For example, one of the Senators who wrote this letter has made legislative efforts in the past to use the TSP as a way to fight climate change. Senator Jeff Merkley (D-OR) wants to see a “climate choice investment option” in the TSP to give federal employees the opportunity to avoid investing in the fossil fuel industry.
To date, the TSP has generally avoided political interference in the investment options offered to federal employees within the program. While adding mutual funds to the TSP will open up many new investment opportunities to plan participants, the much larger number and variety of funds also introduces new risks and is likely to open the door to greater political pressure from Congress.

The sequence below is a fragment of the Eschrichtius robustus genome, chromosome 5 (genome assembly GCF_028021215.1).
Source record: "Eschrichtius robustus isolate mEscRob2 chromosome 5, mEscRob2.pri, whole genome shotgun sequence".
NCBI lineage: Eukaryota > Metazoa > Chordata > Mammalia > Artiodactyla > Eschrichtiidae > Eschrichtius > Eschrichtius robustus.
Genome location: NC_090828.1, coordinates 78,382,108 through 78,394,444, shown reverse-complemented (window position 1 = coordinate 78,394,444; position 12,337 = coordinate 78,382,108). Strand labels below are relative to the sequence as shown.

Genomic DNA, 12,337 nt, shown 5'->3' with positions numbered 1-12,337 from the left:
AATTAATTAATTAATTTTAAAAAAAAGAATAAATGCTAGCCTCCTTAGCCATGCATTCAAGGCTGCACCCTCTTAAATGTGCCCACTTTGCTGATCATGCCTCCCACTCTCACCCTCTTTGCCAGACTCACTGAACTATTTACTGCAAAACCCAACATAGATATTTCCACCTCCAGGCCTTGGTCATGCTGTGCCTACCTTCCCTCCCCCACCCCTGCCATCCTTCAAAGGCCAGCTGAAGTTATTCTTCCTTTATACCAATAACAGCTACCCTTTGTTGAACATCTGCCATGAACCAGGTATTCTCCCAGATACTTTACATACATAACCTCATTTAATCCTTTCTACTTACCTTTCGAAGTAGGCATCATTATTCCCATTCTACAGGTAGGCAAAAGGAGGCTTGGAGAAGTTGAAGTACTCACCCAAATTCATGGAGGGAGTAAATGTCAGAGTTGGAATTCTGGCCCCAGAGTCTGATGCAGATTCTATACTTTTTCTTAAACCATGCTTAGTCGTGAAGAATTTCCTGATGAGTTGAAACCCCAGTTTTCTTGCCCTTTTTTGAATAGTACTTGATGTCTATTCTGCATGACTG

FedSmith readers have repeatedly indicated in surveys we have conducted that they are against too much outside influence on the TSP. A majority said that they do not want to see a mutual fund window added to the TSP and they also stated their opposition to the idea of using the TSP to combat climate change.
A copy of the letter is included below.
Dear Mr. Jones,
I understand that the Federal Retirement Thrift Investment Board (“the Board”) aims to offer federal workers more flexible investment options within the Thrift Savings Plan (TSP) starting next year. As part of this initiative, I urge you to create opportunities for federal workers to invest in funds run by racially, ethnically, and gender diverse asset managers. When it comes to their retirement investments, federal workers deserve the chance to make the strategic and values-driven choice to prioritize diversity.